Regardless of the subject matter involved, teaching is a performance. Teachers, of course, should not be judged according to the standards applied to actors, opera singers, ballet dancers, or artists; yet, it is clear that teachers do convey moods, use their voices, gesture and move about, and make drawings on the blackboard and, therefore, aesthetic criticisms are possible. There may well be disagreement concerning the


KENNETH R. CONKLIN received his Ph.D. in the philosophy of education from the University of Illinois, Urbana, and taught at Oakland University in Michigan before accepting a position at Emory University. He has published in several educational journals, including Educational Theory, The Educational Forum, and The Record (Teachers College).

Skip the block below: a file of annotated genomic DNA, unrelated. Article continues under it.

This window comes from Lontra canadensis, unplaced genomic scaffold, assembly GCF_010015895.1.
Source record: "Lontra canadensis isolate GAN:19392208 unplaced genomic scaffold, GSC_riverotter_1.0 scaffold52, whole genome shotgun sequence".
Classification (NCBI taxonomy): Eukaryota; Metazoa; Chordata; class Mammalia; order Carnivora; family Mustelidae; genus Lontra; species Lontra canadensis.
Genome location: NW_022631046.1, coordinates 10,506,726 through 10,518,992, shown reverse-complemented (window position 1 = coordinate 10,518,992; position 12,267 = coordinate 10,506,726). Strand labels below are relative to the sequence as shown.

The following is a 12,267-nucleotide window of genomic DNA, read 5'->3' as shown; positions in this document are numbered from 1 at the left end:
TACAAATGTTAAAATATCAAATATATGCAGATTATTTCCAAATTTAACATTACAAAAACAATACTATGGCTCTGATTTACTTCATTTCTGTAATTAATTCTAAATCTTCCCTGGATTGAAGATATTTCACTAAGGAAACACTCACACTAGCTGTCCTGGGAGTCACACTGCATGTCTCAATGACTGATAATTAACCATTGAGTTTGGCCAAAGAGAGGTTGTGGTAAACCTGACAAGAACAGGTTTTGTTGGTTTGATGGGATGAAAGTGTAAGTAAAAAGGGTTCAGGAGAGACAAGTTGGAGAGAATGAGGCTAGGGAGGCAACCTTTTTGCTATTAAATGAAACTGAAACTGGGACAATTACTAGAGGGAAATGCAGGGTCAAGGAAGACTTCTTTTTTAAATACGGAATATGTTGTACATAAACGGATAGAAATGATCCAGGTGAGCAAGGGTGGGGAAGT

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importance of aesthetic criteria in evaluating teacher performance, and certainly, it is impossible to specify criteria as either necessary or sufficient for effective teaching. But there is general agreement that good teaching requires considerably more than knowledge of subject matter. Subject matter must be presented effectively, and this effectiveness is primarily determined according to aesthetic considerations.